The word hero was thrown around a lot last week by a lot of people who should know better when they were talking about the death of John McCain.
John McCain was NOT a hero. No more than Dale Earnhardt, Michael Jordan, Mickey Mantle or any other athlete.
He was a very honorable man who got along with a wide variety of people, he served our nation in Viet Nam and he had high moments and low moments in a lengthy political career.
But as a man, he was no more or less important than, say, President Trump. And to allow his funeral to be a dig at the President doesn’t serve his memory very well even if it was his wish. It was a self-indulgent final act which clearly did not come from the bigger man he always professed to be.
There were a lot of self-satisfied members of the Washington political class in attendance but many average Americans—those who had enough in 2016 and put an outsider in the Presidency—saw it for what it was; a posthumous exhibition of McCain’s pique at Trump for the slight of having beaten him soundly in the primary and telling the truth in the process. Yes, McCain served about five and a half years as a prisoner of war after he was shot down over North Viet Nam. No, that does not qualify you to become President.
Hero is a very high bar.
Heroes are people who save other lives. Todd Beamer and his compatriots on United Flight 93 who took the plane down in Shanksville, Pennsylvania rather than allow a bunch or terrorists crash it into a target, presumably the Capitol or the White House on 9-11. Those folks were heroes.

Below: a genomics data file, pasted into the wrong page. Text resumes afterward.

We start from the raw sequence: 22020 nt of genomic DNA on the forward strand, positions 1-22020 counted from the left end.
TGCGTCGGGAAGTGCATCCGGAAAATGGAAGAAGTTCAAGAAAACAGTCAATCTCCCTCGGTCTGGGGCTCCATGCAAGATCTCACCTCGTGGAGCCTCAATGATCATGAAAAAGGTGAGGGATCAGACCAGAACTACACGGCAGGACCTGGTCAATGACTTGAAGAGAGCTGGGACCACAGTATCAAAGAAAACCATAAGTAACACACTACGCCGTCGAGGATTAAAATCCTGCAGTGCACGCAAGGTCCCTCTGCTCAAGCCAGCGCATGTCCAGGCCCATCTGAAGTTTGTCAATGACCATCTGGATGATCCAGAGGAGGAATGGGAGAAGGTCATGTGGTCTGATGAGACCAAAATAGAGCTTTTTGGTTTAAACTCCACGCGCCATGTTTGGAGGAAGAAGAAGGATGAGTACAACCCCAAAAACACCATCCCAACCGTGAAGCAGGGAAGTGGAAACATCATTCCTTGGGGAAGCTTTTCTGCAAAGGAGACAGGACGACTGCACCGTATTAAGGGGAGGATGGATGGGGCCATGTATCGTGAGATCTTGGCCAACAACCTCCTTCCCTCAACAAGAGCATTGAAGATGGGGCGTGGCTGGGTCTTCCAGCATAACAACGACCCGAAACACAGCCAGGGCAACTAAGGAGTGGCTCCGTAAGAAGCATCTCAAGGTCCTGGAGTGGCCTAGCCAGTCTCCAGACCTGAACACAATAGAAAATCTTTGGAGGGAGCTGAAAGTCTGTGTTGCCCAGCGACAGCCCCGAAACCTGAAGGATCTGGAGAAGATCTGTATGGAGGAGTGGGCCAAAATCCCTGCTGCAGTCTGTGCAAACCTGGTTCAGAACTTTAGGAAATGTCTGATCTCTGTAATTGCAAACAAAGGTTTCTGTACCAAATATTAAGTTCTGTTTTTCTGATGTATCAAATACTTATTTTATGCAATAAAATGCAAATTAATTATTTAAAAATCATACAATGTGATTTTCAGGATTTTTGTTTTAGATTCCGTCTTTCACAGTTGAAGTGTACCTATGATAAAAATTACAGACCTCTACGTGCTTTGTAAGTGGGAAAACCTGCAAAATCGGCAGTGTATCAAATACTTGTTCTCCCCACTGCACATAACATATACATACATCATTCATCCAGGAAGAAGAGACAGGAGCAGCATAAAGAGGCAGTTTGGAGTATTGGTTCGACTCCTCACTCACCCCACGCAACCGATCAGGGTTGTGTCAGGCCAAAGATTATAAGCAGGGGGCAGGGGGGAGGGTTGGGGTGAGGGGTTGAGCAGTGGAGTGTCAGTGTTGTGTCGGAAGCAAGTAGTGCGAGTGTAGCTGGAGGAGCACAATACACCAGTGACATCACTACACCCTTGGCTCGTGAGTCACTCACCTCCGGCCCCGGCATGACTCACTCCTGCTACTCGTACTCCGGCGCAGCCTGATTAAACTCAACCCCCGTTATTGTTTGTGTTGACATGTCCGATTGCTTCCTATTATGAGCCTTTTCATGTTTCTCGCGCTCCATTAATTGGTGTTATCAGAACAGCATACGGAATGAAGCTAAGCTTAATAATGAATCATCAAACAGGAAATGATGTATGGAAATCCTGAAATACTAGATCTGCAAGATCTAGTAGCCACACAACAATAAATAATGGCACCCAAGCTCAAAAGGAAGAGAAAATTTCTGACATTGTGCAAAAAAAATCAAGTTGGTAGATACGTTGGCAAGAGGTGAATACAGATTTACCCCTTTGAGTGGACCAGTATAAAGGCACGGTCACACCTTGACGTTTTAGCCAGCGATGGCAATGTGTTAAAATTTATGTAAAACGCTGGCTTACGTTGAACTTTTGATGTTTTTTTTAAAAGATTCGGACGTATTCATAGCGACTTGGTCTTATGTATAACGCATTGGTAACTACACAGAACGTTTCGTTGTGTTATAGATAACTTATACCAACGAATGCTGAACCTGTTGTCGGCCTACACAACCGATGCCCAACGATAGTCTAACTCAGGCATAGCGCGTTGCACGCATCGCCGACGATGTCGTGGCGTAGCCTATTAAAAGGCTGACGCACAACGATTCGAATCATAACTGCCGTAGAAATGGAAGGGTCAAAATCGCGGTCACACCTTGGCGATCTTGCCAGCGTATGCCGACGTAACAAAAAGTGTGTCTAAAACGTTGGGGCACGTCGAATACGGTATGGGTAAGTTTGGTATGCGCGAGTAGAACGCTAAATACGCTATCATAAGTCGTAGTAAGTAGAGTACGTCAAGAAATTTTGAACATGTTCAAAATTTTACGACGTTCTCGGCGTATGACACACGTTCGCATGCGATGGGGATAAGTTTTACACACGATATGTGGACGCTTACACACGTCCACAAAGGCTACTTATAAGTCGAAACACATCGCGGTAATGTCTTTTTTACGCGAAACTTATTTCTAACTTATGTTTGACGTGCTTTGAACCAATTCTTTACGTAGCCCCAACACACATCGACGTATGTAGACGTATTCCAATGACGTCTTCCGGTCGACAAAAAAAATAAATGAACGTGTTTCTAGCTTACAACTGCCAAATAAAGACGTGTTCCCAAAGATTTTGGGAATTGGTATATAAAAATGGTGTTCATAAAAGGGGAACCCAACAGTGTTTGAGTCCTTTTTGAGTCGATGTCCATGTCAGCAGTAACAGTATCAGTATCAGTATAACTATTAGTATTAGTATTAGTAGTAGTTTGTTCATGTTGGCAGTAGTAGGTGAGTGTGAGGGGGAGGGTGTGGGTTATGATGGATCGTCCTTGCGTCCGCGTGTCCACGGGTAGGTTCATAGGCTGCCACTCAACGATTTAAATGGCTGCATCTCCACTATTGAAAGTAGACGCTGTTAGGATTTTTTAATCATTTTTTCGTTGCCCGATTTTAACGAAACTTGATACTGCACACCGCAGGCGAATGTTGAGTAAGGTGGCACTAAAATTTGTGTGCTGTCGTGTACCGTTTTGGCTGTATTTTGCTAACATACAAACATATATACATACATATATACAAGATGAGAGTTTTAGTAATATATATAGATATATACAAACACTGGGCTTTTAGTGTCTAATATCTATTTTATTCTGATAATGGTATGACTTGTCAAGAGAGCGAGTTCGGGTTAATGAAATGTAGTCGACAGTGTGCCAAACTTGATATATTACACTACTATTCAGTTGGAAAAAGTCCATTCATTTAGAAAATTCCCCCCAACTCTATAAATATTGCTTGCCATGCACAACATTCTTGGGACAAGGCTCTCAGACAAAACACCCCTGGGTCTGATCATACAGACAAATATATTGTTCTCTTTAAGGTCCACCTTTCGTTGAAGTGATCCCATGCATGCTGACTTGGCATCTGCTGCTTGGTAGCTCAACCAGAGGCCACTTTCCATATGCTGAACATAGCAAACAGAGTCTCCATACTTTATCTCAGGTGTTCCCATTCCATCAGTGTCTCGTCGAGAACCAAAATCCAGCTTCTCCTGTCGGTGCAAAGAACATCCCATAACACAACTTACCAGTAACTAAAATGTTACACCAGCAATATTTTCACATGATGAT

Those of the more than 55,000 people who died in Viet Nam while saving others’ lives. Those folks are heroes.
A 32 year career in the Senate is—let’s face it—20 years too long. There’s no special skill a Senator must have save bloviating which justifies doing it more than twelve years.
Our Founding Fathers neglected to put term limits into the Constitution because they mistakenly assumed that the ballot box would serve as those limits. That was before money and television and air travel came along and serving in Washington was actually a burden. Now, unfortunately, it has become a career with a lot of perks.
What John McCain was, was a Citizen with a capital C. He was, like all the rest of us, an imperfect one, although he was clearly a patriot.
But the title Citizen of the United States of America is actually a higher title than the word hero. In fact, it is a higher title than just about any other title of which you can think. (Except for Dad or Mom.)
While McCain was, indeed, an honorable man, he was no more or less honorable than most. That’s not a lack of respect for the late Senator.
This is the United States of America. We don’t have royalty here. Just Citizens.
And we were founded by imperfect men who mostly believed that all men are created equal.
John McCain was a Citizen.
For anyone—including him—to use his own death as a way of carrying out one more political statement which was basically meaningless only diminishes the service John McCain gave to the nation.
People—including McCain and members of his family—who do not like the sitting President often think that a President has to come from a lifetime of politics as opposed to a lifetime of anything else.
They are wrong, as President Trump has clearly proven.